The program requires a one to one match. A cash match is defined as actual funds dedicated to the project. An in-kind match includes time, equipment, space, staff salaries, etc.   Examples of a cash match might be: third party contributions from groups, farm organizations or individuals donating cash towards a project; the salary of a person or persons working on a project (cash transaction); travel expenses to attend meetings or participate in training sessions; state appropriations or non-federal funds that have not been spent; bank financing; revolving loan funds; or county financing.
Examples of in-kind contributions include: space; equipment; supplies, copies, telephone and other expenses which are dedicated to the project; volunteer time/unpaid services provided to a recipient by an individual or employee working on a project ( non cash transaction); value of hours of non-federally funded personnel assisting with project, e.g. State Dept. of Agriculture, local economic development agencies, volunteer board members, etc; donation of office space or meeting rooms; or donation of inventory including equipment or buildings.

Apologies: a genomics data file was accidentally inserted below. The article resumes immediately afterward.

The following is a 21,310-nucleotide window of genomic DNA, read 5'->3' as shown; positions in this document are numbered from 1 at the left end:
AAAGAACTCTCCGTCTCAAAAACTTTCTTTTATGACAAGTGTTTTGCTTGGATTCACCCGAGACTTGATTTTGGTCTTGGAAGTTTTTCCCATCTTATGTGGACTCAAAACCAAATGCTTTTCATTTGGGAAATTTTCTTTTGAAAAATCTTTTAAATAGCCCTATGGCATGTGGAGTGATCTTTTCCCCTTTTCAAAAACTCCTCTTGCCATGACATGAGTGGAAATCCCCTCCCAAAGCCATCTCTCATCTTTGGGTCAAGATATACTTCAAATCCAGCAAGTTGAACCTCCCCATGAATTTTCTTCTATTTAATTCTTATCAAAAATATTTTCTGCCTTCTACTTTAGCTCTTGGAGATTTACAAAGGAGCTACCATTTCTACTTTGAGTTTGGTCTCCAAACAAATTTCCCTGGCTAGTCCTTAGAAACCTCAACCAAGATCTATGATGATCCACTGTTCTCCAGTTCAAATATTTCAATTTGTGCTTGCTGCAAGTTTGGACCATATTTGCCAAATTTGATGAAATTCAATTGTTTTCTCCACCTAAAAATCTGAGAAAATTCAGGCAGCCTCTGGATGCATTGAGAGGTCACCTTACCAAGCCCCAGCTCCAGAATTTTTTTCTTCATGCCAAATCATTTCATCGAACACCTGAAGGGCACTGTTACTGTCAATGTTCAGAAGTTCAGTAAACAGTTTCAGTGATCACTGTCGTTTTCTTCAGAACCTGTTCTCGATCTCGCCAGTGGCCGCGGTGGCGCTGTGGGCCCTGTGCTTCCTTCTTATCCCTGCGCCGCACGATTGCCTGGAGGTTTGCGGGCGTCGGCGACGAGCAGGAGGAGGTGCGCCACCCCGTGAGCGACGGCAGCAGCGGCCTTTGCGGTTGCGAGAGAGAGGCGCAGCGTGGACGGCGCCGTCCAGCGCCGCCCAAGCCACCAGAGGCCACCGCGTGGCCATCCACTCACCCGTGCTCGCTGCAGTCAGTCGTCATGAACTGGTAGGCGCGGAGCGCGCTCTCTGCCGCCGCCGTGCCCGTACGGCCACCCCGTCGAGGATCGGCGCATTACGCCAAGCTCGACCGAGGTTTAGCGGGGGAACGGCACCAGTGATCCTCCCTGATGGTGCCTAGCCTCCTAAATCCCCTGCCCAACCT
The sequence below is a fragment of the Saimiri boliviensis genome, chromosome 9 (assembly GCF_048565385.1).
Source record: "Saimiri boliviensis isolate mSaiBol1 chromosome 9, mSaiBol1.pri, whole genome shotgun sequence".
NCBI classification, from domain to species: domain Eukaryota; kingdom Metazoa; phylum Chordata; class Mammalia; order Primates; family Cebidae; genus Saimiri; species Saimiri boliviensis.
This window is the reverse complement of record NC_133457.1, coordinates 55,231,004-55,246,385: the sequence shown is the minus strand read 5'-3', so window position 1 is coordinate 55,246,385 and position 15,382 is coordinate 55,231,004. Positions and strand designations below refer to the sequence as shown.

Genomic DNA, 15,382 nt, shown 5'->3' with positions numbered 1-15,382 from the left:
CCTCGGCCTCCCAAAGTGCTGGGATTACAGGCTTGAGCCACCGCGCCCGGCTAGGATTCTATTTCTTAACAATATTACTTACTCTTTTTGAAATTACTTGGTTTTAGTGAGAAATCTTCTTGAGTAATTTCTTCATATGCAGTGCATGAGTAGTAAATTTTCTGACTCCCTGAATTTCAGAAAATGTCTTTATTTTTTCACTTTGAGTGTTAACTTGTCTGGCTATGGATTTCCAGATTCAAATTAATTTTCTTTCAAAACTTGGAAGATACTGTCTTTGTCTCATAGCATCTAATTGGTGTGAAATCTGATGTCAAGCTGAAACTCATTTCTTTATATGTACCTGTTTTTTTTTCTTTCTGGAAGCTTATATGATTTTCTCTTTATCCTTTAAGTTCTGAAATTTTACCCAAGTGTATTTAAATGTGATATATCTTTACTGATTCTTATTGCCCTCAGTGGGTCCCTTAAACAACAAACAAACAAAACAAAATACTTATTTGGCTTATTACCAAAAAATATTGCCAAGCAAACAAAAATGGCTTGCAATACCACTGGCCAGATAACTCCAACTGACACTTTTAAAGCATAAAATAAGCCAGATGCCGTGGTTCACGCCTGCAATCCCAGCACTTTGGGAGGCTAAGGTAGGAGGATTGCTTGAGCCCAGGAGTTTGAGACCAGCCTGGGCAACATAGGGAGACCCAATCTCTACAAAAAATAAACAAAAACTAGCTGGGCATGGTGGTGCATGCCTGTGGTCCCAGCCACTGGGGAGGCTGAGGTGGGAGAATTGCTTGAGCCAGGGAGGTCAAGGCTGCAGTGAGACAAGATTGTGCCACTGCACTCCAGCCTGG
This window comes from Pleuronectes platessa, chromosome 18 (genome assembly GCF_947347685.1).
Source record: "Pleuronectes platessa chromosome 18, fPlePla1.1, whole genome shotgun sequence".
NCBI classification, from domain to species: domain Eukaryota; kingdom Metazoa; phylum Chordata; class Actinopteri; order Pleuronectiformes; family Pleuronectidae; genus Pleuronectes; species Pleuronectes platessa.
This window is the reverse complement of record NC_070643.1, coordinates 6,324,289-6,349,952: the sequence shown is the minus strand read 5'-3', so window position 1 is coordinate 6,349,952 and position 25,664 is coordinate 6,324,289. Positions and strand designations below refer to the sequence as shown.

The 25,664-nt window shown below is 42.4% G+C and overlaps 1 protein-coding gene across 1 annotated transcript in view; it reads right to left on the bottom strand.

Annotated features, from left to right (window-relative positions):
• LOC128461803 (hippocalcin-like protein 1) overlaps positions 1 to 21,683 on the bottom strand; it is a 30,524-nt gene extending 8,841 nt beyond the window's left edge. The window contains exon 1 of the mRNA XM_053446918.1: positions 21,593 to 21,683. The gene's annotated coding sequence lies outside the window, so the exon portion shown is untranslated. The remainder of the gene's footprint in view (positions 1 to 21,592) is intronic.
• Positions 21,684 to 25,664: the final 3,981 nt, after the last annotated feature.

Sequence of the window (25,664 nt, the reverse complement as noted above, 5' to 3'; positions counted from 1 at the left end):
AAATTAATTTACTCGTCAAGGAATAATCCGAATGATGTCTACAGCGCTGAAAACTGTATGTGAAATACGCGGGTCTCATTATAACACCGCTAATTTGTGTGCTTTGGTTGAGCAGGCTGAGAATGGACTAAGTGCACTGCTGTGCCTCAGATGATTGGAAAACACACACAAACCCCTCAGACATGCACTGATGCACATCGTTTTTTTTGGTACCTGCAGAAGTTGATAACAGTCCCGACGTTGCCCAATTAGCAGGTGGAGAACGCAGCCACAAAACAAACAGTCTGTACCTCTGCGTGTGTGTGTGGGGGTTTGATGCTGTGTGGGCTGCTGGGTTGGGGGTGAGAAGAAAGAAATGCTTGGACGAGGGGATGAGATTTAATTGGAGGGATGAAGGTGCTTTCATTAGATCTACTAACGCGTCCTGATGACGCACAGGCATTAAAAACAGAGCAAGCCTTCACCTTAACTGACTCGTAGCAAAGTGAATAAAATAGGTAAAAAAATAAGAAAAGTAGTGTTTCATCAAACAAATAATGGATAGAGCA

Types of Valued-Added Activities Eligible for Grants
Commodity Processing
Market Differentiation
Commodity Segregation
On-Farm Renewable Energy
Local Food
Mid-Tier Value Chain
Increasing value by changing commodity’s physical state
Increasing value by marketing the commodity’s special identity or character
Increasing value by keeping the commodity physically apart in production and distribution
Realizing value by transforming natural resources into energy on the farmstead
Increasing value by aggregating and marketing food for local markets
Increasing value by linking farmers with local and regional supply networks in which they are equal partners
Examples: wine, flour, cheese, jam, biodiesel
Examples: organic, grass-fed, humane, state branding
Examples: GMO-free, no-rBGH, Varietal purity
Examples: wind, solar, geothermal, on-farm biodiesel